The Federal Communications Commission (FCC) recently voted to ease its restriction on dual ownership of television networks. It is now legal for any of the four major networks – NBC, CBS, ABC, or FOX – to own UPN, WB, or any broadcast network that has come into existence since 1996, but not to merge with each other. This is good news for TV aficionados and, contrary to critics claims, will promote diversity of programming.
The rule that prevented dual ownership was formulated in 1946 to “serve the public interest” and promote programming diversity among the three networks. As history attests, the rule is an abject failure. Far from furthering diversity, the ban on consolidation actually encourages mimicry and formulaic programming.
Networks in direct competition for the same broad-based audience do not innovate, they emulate. When “Gunsmoke” hit the ratings “Bonanza,” the three networks fell all over themselves to fill as many prime time hours with 10-gallon hats and quick-drawing sheriffs as possible. In the 1959-60 season, westerns dominated the prime time lineup with 30 permutations in all.
This dynamic repeated itself with primetime melodramas and sit-coms, and is still evident today. “Survivor’s” success in the summer of 2000 opened the door for “Big Brother,” “Temptation Island,” “The Mole,” and “Boot Camp.” A similar wave of imitations followed ABC’s “Who Wants to Be a Millionaire.” NBC imported “The Weakest Link” from Britain to capitalize on both trends: the trivia show incorporates “Millionaire’s” futuristic trivia set with Survivor-esque voting.
Only Viacom-owned UPN and AOL-Time Warner’s WB cater most of their programming to unique tastes and niche advertisers. UPN boasts two of the most popular shows among African-American audiences, “Moesha” and “The Hughleys,” while WB’s most successful shows are geared specifically for young audiences.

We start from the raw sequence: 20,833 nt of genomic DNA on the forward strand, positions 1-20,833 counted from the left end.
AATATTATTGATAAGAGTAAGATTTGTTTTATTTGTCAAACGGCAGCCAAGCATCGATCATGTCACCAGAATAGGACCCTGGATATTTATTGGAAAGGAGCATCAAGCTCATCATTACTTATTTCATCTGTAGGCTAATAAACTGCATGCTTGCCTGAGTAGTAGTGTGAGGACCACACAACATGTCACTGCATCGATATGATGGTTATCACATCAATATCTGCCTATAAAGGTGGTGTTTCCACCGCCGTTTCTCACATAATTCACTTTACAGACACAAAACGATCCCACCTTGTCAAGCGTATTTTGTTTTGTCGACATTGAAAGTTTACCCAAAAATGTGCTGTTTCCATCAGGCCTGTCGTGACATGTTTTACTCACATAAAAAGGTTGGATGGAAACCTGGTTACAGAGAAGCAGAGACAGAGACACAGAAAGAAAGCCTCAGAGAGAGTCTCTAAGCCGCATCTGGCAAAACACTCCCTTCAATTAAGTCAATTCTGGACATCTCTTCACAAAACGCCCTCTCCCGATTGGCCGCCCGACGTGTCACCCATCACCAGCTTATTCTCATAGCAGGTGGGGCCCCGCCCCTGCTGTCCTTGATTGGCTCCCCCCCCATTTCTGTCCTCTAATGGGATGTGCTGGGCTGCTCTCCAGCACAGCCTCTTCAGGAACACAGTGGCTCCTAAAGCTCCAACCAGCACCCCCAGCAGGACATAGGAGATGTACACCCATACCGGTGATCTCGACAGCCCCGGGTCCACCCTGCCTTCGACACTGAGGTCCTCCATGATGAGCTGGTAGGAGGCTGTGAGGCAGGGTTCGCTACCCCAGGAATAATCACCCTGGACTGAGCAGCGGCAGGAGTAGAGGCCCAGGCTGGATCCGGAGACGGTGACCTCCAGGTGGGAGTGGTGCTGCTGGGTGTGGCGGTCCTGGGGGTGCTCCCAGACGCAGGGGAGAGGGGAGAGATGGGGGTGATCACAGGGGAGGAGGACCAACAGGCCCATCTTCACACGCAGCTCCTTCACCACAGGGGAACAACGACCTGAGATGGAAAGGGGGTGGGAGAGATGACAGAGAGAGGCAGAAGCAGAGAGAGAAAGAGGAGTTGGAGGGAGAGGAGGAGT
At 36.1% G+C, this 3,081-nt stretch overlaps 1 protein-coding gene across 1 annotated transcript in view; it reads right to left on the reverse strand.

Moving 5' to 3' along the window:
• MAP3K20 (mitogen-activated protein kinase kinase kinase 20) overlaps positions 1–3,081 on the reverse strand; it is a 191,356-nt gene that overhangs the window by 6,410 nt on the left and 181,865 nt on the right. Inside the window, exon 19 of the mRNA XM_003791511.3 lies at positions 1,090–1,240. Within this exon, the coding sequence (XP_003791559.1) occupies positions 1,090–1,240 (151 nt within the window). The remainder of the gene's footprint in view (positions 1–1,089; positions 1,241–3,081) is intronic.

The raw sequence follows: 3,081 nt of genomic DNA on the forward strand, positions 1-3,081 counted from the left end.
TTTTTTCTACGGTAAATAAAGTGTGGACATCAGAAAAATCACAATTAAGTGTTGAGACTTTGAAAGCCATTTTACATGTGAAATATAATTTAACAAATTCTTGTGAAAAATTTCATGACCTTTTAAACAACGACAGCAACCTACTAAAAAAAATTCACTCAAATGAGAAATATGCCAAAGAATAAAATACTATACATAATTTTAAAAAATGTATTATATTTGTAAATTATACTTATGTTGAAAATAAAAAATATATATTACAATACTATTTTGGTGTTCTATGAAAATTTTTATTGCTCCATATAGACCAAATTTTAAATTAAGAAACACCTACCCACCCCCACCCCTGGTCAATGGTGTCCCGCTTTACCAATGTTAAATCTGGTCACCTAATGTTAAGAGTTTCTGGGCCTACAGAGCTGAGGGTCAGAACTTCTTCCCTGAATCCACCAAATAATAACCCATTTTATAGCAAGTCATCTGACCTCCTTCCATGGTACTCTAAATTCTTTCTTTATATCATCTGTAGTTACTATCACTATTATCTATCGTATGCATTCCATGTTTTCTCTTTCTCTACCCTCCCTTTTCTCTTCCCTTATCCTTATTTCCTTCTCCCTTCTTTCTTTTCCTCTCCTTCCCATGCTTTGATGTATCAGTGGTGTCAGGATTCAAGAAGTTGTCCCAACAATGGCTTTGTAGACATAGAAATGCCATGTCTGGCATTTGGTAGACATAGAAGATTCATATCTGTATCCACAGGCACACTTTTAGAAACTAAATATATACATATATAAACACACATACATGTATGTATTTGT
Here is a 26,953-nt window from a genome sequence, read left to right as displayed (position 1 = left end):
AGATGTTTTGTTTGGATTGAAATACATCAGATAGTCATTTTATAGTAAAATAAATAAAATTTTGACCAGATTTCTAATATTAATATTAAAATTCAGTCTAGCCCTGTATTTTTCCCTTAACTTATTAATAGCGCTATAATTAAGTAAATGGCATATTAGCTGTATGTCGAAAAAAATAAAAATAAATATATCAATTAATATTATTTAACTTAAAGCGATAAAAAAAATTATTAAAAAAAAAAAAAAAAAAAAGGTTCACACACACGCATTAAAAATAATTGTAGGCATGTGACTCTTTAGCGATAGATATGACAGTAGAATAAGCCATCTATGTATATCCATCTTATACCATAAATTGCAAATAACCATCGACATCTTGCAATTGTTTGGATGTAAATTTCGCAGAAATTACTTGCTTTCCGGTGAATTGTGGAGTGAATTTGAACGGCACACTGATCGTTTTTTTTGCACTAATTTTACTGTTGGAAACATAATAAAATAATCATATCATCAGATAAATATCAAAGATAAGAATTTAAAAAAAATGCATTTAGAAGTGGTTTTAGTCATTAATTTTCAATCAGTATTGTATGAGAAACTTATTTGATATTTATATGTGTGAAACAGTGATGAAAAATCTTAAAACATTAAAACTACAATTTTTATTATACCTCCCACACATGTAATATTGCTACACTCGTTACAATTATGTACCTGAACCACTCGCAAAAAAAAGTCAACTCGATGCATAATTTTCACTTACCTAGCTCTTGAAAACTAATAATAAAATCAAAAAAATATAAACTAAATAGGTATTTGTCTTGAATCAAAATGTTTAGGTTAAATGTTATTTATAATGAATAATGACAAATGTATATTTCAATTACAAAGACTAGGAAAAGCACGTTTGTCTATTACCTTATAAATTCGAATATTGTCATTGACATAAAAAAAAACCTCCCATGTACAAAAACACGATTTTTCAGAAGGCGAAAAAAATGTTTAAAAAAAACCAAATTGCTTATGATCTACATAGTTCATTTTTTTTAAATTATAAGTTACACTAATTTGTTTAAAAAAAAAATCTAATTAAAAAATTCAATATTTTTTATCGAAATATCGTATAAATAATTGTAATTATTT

This programming diversity is made possible by dual ownership. If Viacom, which also owns CBS, were forced to shed UPN, it is unlikely that the network – and its diverse shows – would survive. Yet, some Washington policy makers still contend that the dual ownership ban promotes broadcast program diversity.
Not only does this contention fly in the face of broadcasting history, it also contradicts the experience of cable television.
In the less-regulated market for cable television programming, diversity is best served when one firm owns several stations. Consider the example of Viacom: Its holdings include MTV, BET, Showtime, Nickelodeon, and TNN. While these stations may compete for viewers from time to time, all attempt to cater to specific tastes and offer programming unlike their sister channels. Although subject to some internal rivalry, AOL-Time Warner’s television holdings –CNN, HBO, TBS, Cartoon Network, to name a few – operate similarly.
Cable television is attractive to advertisers looking to reach identifiable groups of potential consumers. Sometimes the commercials promote products related to the programming, like an ad for a flea collar during Animal Planet’s “Good Dog U,” but most often they simply match the viewing demographic with products of potential interest. Beer commercials during football games and Mercedes-Benz ads during golf coverage are but two examples.
Of course, critics argue that consolidation will allow the big media firms to use their market power to mistreat independent production companies and producers. But existing antitrust laws already regulate anti-competitive practices and collusion among rivals; the Federal Trade Commission and Justice Department have more than enough authority to investigate any alleged consumer harm that may arise from consolidation.
When informed that the facts contradicted his theory of history, German philosopher GWF Hegel famously replied, “all the worse for the facts.” Policymakers who steadfastly defend the broadcast ownership cap as an effective instrument to promote program diversity sing the same tune today. While ownership caps may make sense in theory, history – and economic analysis – teaches us differently. Consolidation allows television programmers to appeal to different audiences, and, more importantly, attract more advertising revenue through different channels. In this way, the profit motive encourages, rather than stifles, diversity.
Ownership caps did not make sense in 1946 and have no place in the communications market of the 21st century. Dual ownership reform is welcome, but the FCC should not stop until all plural-ownership regulations are completely eliminated.